Second, for the love of Pete...don't fear getting correct, profitable parts margins! When people ask why the part they get from their local parts store is $11 and your estimate is reflecting a charge of $25.50....tell them the truth! Reputable installers charge a markup on their parts. Our margin runs between 55 & 60%, depending on the starting cost of the part. If you're running healthy margins to begin with on everything from a cotter pin to a $300 starter, TRUST ME...the money is in the bank, and you can afford to give the customer in front of you a break by standing tall behind the part you put in. I worked as a consultant to a shop that had 3 locations, and had been profitable for many years, that wanted to charge the customer the difference between what the labor claim would pay, and what his rate was. Shame on him! If you focus on serving your customers, the money will always follow, without exception.


And lastly, (and here's where you're gonna get paid for every labor claim), my advice is easy. I've trained lots of service advisors in the past, and a circumstance that always comes up is when they're struggling with making margin on an estimate, and they don't know what to do. The truth is, they DO know what to do, they're just afraid. Don't be afraid to charge what you NEED to charge to remain profitable! If you're so afraid of pitching the needed services to the customer on the phone for fear of what they might say, then HANG UP!


I calculated how many labor claims I typically have in a year, and how many hours of time it accounted for. I cut that number in half, divided by 52 weeks in a year, then by how many labor hours I generally sell in a week. Do you see where I'm going with this? i know EXACTLY how much labor I was "giving away" everytime I assigned a technician to an hour of labor in the bay. I have a pretty good idea how many labor hours will be tied up in a abor claim this year, so all I've done is negotiated the very best deal I can with my suppliers, and spread the difference out across ALL labor hours I sell. That, accompanied with a healthy parts margin, absolutely GUARANTEES that I'm getting paid for my time.


I raised my labor rate 13 cents for EVERY hour. That money annually, plus the money I get from my vendor on labor claims at $35/hour...that equals my standard labor rate against all potential labor claims...so we get paid regardless.


The best part is that because no one was now worried about the almighty dollar as it related to the question of a labor claim, so everyone relaxed, and was able to give a response that sounded like this: "Well of COURSE we're going to stand behind the part, as well as the labor in this case, Mr. Smith. Although my suppliers don't shield me from all the additional time it'll take to do so, your business with us is far too important to us to let you worry for one moment that your choice in mechanics was a mistake. I hope you'll let us take care of this for you, and you'll continue to count on us in the future, should the need arise."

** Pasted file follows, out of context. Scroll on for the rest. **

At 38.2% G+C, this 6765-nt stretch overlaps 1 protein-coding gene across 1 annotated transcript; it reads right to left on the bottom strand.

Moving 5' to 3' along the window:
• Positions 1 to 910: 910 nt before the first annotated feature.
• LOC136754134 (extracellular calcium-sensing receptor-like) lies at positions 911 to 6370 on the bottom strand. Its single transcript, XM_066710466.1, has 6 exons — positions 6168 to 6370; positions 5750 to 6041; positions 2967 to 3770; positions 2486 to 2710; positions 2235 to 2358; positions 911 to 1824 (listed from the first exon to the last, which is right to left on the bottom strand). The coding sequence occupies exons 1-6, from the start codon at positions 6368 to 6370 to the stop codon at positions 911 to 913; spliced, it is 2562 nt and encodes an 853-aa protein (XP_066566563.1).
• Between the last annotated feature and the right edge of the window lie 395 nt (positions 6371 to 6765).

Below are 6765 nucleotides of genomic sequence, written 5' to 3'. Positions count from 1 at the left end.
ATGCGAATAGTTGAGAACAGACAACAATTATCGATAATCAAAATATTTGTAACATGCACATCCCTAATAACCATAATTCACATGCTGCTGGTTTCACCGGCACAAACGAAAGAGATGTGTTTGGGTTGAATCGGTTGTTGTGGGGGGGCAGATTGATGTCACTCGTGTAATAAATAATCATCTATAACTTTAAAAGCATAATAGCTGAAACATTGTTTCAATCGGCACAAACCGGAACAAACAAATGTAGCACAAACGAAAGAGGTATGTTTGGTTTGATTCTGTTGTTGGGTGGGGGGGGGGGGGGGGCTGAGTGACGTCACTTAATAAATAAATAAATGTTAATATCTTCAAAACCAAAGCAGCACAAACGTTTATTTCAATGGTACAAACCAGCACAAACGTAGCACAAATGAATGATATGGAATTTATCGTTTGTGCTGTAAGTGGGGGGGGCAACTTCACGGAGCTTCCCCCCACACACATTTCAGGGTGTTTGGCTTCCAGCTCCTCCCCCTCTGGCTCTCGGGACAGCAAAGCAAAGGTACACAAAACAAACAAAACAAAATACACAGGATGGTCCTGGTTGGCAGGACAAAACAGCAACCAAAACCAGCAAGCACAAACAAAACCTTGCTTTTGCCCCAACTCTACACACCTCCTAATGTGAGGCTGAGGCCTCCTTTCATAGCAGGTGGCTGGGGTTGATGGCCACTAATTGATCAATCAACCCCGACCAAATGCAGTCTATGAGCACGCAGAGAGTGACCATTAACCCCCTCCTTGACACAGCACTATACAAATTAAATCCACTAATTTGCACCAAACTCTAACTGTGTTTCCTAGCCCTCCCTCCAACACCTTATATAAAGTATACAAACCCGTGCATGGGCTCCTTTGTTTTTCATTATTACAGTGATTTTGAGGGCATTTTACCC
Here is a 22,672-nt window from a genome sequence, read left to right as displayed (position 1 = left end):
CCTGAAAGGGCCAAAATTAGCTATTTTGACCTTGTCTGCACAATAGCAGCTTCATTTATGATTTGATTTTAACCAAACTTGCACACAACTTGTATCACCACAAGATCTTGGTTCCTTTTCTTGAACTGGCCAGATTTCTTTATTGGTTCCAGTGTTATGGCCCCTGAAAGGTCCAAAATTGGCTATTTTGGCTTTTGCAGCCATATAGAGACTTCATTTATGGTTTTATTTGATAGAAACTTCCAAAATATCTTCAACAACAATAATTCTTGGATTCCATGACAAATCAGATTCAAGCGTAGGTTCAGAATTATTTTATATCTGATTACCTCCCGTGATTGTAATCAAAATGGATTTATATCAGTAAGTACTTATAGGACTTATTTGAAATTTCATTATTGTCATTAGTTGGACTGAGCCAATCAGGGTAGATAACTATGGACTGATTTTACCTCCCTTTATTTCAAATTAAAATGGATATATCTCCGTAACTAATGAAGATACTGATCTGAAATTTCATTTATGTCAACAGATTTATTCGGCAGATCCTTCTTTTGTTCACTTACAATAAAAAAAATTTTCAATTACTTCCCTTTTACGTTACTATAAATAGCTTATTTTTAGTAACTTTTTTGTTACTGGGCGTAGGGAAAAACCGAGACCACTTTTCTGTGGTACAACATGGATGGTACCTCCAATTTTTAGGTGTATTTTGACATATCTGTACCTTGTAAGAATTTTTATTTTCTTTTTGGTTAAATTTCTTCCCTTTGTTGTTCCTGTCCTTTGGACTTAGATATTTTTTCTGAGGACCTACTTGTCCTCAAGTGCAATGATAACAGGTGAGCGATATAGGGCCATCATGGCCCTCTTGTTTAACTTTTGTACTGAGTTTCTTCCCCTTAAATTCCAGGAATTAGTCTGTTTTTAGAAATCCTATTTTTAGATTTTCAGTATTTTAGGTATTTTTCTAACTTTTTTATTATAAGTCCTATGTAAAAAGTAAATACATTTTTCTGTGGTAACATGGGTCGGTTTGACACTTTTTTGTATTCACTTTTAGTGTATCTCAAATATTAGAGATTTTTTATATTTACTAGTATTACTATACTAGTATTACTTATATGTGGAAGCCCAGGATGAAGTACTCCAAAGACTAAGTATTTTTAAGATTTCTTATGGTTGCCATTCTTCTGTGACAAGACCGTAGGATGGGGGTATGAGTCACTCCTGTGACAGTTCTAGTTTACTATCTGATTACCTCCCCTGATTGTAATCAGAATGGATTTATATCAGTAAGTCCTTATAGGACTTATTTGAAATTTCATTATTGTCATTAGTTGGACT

Of course, we KNOW the need will arise, don't we? Remember my rusted, busted commentary?



Just one man's approach to not sweating the small stuff.

Edited by stowintegrity
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Great post stow.


It really goes back to perception. If we are charging enough for our parts and labor then we as an industry should be able to offer long warranties to our customers without blinking. I think more time should be focused on what margins do you need to remain profitable, what kind of value you can give to the customer and how to keep getting more of these customers. If you are charging the right amount as stow has stated, you should be charging enough to cover your end if problems arise.


What also gets lost in the mix is the value of the customer to your business. Sometimes we are so quick to deny claims or push off responsibility to someone else such as our suppliers, the customer, the roads, etc etc. When in fact again if you are charging properly you should be making enough to confidently tell your customer, "Of course. Mr. xxxxx we will take care of that for you because you are a valued client and we are here to help." Something magical kind of happens after that... you create a happy customer that wants to spend more money with you and wants to sing your praises to others. Like everyone else I really hate having to eat jobs, time, money, parts when we know we are not at fault however in the grand scheme of things it is worth more to me not to "fester" and brood over small things and look at the bigger picture which is you have tons of money to make moving forward and taking care of your customers will net you far more value than to "win" and not take care of them.

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I agree, great post Stow, simple fix to a nagging industry problem. In WV it was an easy fix, I call both supplies and informed them that they would either warranty our $95/hour or lose our 10k+ per week in sales. Here in IN, I'm a one man shop again so I have zero pull.


I've always want to do some sort of extended warranty but haven't reallys sat down and layed it out.